Forget the year, but don’t forget your manners
The end of the year approaches, and many workers around the world will have already dedicated one of their precious December evenings to a seasonal work party. Some see this practice as an important bonding ritual between employees, while others can’t imagine anything worse than having to spend even more time with their colleagues outside of work hours. In Japan especially, there’s a lot of cultural baggage associated with interacting with workmates, which will naturally spill into any work-related events, no matter how casual the bash has been billed as by the organisers.
Japan’s end of the year parties are called ‘bonenkai’ (忘年会). The three kanji (Chinese characters used in Japanese) spell out the intention of those present at these gatherings. ‘Bo’ (忘) means to forget, ‘nen’ (年) means year, and ‘kai’ (会) means gathering. Therefore, bonenkai is a party held in order to forget the last year and welcome the new one, and yes, this implies a lot of alcohol consumption. These functions can be held between friends and classmates, but the main form of bonenkai is a workplace party.
According to sociologist Sonoda Hidehiro, accounts were found in diaries of members of the imperial family that point to the origin of bonenkai, back in the Muromachi period (1336-1573). They wrote of boisterous end-of-year parties held by aristocracy, with the express intention of ‘forgetting the year’ through drinking and dancing.
Despite the noble beginnings of the bonenkai, for many ordinary workers the concept now seems outdated. Surveys have found that many employees harbour nothing but disdain for bonenkai, and a lot of this has to do with Japan’s corporate hierarchy. Modern Japanese work culture has contributed to feelings of animosity towards what should be a light-hearted tradition, and turned people against the very idea of bonenkai.
While most workplaces around the world are hierarchical to a degree, Japan’s traditions strictly dictate respect for elders and for those in higher positions than yourself. This can make it difficult for younger and lower ranked members of the company to question their bosses, or turn down any requests. In this way, a ‘voluntary’ work event such as bonenkai can actually be seen as strictly mandatory by those not wishing to rock the boat. Younger members of staff can also get stuck with boring tasks such as pouring drinks for others all night or tidying up post-party.
Aside from the overwhelming pressure to attend the event, workers also feel compelled to stay late into the night, even if they wish to leave. Leaving work before your seniors is seen as impolite in Japan, and at ambiguous events such as bonenkai, that straddle the line between work and play, many end up staying until the end just to be safe.
(Photo by Chris Yang on Unsplash)
Another aspect of Japanese work culture that brings stress at these events is speaking formally for the majority of the time. The Japanese language has several levels of politeness, and while a standard level is appropriate for most workplace situations, this goes out the window when senior management are around, and workers must switch to keigo (honorific language). Even if bosses try to imbue a casual atmosphere, it’s impossible for most employees to relax and let go of social mores completely when drinking and eating around their seniors.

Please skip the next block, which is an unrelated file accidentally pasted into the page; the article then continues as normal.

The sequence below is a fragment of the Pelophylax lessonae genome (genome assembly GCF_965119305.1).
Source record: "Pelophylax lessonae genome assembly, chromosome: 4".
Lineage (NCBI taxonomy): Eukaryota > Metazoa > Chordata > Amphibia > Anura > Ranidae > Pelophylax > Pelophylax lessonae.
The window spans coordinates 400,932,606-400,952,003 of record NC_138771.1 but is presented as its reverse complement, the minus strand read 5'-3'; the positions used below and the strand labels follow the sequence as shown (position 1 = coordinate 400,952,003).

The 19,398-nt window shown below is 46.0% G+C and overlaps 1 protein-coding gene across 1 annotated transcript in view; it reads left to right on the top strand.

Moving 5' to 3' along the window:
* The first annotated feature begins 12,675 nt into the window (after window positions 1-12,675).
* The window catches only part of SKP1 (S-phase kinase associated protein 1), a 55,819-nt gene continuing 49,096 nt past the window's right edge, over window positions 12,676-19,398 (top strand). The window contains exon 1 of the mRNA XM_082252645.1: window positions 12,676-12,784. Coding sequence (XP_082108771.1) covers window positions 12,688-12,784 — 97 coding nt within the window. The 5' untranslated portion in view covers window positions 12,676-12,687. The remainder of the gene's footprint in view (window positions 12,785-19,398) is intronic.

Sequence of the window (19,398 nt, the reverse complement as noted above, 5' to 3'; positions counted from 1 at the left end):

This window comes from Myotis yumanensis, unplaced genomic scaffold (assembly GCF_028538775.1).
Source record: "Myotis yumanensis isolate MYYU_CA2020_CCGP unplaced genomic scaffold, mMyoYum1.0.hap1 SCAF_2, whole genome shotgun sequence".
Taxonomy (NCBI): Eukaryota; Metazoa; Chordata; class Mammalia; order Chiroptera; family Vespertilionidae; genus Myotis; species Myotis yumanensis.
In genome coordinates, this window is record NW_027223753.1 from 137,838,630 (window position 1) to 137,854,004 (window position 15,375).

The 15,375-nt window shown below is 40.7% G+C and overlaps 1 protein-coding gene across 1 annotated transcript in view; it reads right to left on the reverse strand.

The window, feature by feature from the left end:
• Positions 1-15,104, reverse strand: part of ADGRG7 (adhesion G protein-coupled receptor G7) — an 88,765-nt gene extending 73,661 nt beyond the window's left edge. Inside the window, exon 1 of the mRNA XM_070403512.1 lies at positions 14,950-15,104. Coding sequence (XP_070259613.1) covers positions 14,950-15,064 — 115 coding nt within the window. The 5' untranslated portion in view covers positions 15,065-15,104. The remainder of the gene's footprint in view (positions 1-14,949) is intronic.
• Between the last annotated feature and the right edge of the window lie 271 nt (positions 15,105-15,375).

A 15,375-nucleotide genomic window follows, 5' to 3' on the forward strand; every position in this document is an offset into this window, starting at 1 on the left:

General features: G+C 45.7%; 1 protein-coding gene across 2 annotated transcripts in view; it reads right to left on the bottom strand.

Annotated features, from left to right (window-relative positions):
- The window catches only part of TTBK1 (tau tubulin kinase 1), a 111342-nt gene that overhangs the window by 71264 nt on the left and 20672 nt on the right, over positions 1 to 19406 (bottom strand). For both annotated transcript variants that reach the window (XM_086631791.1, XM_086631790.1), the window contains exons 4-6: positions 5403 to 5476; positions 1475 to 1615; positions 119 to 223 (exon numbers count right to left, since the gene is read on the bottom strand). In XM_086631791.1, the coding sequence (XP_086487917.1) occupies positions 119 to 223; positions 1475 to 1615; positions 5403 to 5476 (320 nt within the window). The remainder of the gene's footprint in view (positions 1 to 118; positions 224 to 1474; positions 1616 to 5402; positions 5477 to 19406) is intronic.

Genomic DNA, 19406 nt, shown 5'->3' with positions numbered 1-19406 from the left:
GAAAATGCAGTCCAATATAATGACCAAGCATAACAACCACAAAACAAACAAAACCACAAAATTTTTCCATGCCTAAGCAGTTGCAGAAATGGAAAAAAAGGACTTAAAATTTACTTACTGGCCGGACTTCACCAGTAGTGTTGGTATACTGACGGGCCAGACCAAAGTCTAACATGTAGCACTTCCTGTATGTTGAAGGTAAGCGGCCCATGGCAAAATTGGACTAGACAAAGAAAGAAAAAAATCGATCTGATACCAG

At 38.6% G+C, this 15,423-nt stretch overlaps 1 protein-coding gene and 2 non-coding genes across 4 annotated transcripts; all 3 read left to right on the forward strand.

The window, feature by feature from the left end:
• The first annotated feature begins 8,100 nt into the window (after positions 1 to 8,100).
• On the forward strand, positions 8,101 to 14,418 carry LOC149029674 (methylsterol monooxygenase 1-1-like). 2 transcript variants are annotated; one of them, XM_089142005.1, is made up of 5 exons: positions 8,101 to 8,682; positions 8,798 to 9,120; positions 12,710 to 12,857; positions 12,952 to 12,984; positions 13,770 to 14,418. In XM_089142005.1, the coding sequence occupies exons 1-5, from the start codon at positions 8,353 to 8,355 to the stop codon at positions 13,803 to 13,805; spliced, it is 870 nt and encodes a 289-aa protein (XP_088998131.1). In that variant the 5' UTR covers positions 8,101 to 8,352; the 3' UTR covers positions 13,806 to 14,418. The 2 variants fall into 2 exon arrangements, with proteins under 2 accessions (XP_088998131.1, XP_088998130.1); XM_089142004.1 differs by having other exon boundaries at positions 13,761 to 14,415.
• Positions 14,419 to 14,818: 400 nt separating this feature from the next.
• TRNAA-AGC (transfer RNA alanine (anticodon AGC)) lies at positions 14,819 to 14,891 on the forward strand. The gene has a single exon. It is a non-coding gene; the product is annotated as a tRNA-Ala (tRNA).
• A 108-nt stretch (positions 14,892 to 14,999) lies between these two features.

In extreme situations, this hierarchical pressure can lead to what the Japanese call ‘pawa hara’, which is short for ‘power harassment’. This is when bosses use their higher status and authority to bully lower ranked members of staff. At work parties, power harassment can manifest itself as pressuring employees to drink more alcohol than they are comfortable with. Sinister examples of this phenomenon, such as a boss who forced his underling to drink until he threw up, has led to a word for this specific abuse of power in the Japanese lexicon, ‘aru hara’ or ‘alcohol harassment’.
For the Japanese workers who can’t stand bonenkai, it seems ‘forget the year’ is just a meaningless mantra, as they can’t really let go while they are constantly worrying about making a good impression, and enduring the various pressures thrown their way. Viewed through the lens of modern-day concepts such as work-life balance, bonenkai gatherings seem outdated and unnecessary.
(Photo by Víctor Martín on Unsplash)
But in recent years, many of those who despise bonenkai got their wish. Most parties were cancelled due to the pandemic, with 70% of companies deciding against holding an end-of-year gathering in 2021. Some workplace parties were moved online, and according to a survey conducted by Asahi, one respondent claimed this style of gathering made the atmosphere more casual, and alleviated the pressure to drink.
So as restrictions will ease up in the coming years, how will bonenkai evolve? When things go back to normal, perhaps bonenkai parties will reappear in their traditional form, to the delight of fans and the chagrin of critics. Or perhaps this chance could be taken to tweak the custom and attempt to do away with the more stress-inducing aspects.
Bonenkai isn’t just for the workplace, and can also be held between friends, family, classmates, or anyone you choose. So even if you’re a critic of the traditional work bonenkai, the event can actually be enjoyed in an individual’s preferred way. The concept of ‘drinking to forget’ is seen as depressing in the Anglosphere, but in Japan it’s a chance for a boisterous celebration, to say goodbye to the past year, and welcome a new start.